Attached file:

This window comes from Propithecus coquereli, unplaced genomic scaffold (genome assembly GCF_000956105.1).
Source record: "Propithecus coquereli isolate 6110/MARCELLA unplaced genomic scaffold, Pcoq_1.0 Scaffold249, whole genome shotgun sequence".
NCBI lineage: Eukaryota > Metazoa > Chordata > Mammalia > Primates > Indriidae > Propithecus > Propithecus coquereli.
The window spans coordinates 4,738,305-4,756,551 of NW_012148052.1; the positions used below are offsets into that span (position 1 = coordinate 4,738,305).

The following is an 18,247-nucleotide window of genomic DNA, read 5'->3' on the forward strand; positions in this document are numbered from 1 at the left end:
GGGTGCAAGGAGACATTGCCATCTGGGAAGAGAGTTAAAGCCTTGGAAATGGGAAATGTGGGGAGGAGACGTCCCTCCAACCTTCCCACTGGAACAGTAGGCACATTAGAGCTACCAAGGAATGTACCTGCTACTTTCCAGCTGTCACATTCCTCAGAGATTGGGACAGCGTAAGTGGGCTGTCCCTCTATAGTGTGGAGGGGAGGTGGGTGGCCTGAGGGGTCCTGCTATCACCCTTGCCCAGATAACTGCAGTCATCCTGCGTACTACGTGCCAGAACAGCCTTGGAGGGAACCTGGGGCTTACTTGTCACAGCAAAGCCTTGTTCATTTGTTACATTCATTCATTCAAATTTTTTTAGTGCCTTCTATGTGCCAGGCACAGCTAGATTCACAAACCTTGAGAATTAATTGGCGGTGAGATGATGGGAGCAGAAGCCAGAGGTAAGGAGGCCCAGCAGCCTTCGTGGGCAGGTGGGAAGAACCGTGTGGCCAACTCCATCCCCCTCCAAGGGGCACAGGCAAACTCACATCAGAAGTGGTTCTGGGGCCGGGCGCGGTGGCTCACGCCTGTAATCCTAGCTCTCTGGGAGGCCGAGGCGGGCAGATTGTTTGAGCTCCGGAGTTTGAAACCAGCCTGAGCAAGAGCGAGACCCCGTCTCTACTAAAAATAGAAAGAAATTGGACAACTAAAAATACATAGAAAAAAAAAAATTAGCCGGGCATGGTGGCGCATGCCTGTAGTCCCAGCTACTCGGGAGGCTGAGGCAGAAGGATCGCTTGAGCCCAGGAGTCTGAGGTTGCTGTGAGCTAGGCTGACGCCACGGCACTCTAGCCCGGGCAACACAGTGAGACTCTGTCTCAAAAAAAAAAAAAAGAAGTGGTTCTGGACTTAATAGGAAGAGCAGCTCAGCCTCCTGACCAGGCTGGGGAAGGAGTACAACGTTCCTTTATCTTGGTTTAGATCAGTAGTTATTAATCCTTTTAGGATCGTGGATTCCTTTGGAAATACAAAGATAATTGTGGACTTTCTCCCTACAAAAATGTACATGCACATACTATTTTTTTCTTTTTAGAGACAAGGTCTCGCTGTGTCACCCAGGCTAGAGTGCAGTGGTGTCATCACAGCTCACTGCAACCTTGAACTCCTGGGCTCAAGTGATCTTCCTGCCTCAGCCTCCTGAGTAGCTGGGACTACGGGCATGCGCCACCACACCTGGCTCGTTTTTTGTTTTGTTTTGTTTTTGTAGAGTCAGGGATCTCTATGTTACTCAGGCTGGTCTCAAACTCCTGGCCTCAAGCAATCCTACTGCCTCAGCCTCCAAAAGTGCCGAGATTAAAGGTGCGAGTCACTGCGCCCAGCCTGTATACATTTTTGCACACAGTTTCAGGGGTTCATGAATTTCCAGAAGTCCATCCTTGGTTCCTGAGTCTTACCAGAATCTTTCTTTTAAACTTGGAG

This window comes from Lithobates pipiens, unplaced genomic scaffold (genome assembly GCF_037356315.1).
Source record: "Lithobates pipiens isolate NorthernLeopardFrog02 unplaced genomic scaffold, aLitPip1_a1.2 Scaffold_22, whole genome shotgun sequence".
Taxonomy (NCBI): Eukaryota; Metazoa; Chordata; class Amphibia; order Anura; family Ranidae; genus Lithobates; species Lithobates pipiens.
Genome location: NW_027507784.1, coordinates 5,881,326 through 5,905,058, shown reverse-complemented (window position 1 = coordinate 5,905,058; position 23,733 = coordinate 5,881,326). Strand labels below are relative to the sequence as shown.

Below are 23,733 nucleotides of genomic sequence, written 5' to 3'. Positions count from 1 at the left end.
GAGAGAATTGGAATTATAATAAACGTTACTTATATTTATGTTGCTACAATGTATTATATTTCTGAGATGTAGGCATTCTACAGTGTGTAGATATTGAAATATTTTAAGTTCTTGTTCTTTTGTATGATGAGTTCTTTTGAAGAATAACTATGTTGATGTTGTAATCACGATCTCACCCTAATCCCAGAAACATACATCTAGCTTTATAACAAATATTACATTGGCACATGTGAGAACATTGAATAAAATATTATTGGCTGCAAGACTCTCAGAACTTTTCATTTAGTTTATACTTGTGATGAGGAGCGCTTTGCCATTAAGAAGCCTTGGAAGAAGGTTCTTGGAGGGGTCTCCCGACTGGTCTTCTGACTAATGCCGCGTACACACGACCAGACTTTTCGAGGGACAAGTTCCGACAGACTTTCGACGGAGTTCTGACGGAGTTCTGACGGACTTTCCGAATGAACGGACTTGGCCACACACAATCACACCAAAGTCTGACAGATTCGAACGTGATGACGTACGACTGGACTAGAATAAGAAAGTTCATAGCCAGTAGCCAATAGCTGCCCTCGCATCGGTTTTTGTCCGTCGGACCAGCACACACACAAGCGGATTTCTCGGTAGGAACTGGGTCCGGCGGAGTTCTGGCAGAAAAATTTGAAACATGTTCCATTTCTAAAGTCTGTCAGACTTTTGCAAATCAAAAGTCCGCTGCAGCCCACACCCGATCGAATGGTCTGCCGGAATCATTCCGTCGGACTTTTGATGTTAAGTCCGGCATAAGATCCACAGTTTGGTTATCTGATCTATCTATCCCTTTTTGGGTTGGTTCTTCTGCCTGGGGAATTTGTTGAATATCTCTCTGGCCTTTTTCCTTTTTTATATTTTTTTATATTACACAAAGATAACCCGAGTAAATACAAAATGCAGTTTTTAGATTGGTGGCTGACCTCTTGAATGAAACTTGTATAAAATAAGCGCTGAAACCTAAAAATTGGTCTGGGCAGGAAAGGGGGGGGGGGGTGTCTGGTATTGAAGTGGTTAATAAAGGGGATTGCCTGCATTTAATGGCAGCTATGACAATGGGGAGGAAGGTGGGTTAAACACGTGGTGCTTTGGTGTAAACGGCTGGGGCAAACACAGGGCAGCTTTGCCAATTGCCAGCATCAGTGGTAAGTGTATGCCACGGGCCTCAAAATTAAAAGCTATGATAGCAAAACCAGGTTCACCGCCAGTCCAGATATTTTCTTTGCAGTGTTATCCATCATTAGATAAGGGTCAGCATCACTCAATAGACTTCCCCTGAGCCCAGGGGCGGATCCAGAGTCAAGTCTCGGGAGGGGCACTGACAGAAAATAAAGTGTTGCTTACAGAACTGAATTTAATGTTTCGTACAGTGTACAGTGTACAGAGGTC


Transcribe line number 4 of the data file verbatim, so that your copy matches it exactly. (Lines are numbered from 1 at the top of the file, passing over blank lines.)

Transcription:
The window spans coordinates 4,738,305-4,756,551 of NW_012148052.1; the positions used below are offsets into that span (position 1 = coordinate 4,738,305).